Black Bess is a heavily fictionalised account of the life and death of the infamous English highway bandit Dick Turpin (1705-1739). Published in 254 short volumes over five years, the entire completed work runs to some 2,228 pages – with the first murder occurring oddly late in the proceedings, on page 1,757. Black Bess was named for Dick Turpin’s horse on which, legend has it, Turpin road the 200 miles between York and London in a single night. (This detail appears to have been invented by the novelist William Harrison Ainsworth in his 1834 novel Rookwood.) 

The lurid content of Black Bess and its rapid serial publication have led to it being described as a ‘penny blood’ or ‘penny dreadful’. By the 1830s, advances in printing made it possible to produce short works in large volume for an affordable price; printing onto cheap paper drove costs even lower. As a result, instalments of Black Bess and similar novels could be sold for a penny a time. The first penny dreadfuls tended to be influenced by the popular Gothic fiction of the pre-Victorian era – featuring gypsies, pirates and romantic adventure – but gradually the focus turned to tales of true-life crime, and later true-life detection.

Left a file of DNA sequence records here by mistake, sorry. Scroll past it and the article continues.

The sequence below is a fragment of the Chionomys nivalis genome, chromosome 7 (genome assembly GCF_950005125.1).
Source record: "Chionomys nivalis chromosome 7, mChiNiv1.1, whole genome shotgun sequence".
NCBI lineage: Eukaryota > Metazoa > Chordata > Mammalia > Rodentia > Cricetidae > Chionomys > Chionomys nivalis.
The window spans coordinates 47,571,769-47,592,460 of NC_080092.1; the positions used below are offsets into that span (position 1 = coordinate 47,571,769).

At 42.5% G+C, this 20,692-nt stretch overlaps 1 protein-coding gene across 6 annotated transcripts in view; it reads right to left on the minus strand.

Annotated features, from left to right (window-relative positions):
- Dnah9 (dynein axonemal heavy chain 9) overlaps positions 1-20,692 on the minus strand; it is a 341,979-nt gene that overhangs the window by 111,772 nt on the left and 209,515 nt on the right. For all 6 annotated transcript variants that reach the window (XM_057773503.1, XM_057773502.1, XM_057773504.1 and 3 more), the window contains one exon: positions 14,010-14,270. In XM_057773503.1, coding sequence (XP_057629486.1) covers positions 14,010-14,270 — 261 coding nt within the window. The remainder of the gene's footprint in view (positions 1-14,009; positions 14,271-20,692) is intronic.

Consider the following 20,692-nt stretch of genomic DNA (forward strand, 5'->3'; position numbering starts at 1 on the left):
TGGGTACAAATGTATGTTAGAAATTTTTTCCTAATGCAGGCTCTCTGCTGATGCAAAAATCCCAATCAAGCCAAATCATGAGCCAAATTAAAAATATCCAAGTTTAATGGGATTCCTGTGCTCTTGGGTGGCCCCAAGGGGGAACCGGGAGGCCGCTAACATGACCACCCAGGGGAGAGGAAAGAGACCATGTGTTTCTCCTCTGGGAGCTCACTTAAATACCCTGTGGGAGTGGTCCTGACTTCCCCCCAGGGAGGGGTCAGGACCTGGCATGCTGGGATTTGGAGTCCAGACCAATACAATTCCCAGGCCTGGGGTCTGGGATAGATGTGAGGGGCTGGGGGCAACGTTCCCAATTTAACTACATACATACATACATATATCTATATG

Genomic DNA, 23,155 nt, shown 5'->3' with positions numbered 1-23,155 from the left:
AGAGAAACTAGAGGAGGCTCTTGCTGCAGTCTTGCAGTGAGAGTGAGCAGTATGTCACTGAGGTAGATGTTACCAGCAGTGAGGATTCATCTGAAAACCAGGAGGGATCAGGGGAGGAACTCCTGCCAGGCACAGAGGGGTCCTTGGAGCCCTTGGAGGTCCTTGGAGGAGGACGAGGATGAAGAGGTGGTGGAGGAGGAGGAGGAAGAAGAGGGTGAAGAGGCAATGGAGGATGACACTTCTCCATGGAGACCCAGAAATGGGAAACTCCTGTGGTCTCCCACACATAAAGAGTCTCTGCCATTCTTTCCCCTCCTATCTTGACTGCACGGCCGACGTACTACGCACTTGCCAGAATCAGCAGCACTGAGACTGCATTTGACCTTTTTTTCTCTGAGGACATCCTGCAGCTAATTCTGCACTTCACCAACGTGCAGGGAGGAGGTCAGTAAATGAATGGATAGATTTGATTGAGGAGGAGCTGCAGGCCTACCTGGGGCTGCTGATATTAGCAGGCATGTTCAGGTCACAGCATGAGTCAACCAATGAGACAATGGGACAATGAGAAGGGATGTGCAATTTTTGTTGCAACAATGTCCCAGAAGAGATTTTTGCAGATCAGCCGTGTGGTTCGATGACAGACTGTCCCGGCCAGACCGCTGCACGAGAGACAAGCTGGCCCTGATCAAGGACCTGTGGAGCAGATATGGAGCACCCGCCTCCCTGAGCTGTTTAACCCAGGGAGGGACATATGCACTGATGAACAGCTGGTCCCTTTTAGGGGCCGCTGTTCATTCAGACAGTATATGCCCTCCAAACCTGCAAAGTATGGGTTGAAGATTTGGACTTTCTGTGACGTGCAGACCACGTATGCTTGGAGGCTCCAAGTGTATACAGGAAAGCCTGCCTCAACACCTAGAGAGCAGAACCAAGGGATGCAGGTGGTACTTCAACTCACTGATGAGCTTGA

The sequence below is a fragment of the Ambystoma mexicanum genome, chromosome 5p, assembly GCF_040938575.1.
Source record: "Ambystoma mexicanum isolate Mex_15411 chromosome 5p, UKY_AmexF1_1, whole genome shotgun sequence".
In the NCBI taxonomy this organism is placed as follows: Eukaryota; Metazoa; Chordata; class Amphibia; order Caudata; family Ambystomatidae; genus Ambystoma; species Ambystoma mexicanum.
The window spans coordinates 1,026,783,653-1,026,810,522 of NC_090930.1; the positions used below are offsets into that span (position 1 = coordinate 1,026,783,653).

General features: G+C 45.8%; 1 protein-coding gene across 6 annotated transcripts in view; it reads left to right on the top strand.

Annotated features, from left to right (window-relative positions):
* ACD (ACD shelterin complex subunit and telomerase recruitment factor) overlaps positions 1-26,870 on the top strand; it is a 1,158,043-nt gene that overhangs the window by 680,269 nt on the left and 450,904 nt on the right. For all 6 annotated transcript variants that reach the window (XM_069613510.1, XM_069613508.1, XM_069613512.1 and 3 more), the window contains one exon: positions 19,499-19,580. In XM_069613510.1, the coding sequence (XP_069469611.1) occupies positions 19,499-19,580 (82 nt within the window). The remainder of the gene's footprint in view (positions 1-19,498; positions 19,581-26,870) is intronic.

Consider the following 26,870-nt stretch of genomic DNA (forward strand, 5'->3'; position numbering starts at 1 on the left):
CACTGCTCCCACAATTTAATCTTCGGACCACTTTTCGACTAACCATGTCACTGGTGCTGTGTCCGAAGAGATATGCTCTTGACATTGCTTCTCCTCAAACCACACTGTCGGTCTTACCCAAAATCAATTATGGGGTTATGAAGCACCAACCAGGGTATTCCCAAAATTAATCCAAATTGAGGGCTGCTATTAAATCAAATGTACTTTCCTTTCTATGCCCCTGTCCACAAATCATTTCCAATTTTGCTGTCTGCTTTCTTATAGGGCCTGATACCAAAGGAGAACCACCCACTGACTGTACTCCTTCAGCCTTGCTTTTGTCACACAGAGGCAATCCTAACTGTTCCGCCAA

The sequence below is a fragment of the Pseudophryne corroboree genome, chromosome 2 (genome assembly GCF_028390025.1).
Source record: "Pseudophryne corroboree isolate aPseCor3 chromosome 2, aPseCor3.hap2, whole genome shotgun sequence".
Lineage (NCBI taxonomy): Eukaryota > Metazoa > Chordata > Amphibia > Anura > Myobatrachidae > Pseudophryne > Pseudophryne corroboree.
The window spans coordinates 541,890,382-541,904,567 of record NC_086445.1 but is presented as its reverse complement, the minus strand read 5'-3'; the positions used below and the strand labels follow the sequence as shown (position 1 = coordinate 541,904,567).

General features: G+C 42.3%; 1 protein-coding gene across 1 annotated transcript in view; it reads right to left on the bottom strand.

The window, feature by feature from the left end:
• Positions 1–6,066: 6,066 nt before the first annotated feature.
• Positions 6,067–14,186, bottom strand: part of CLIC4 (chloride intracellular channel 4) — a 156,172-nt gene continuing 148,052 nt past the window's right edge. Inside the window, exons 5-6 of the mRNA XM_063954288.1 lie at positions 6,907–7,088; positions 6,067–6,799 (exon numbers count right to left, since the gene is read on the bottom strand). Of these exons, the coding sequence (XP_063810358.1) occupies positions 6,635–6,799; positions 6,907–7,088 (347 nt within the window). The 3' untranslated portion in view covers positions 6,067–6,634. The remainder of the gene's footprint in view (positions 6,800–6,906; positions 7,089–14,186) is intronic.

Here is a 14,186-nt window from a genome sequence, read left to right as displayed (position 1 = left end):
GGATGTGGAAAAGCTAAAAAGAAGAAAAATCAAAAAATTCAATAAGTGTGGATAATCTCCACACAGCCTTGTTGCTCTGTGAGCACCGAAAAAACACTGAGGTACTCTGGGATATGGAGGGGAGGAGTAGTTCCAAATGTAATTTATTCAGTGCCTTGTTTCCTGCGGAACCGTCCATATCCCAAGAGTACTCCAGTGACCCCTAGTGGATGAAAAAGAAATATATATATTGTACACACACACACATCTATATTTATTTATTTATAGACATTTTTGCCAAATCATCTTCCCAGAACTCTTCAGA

Edward Viles, usually credited with writing Black Bess, appears to have written a number of companion volumes in parallel to his main work, among them The Black Highwayman (1866-1868) and The Ladies’ Highwayman (1864). It evidently didn’t pay to change a winning formula.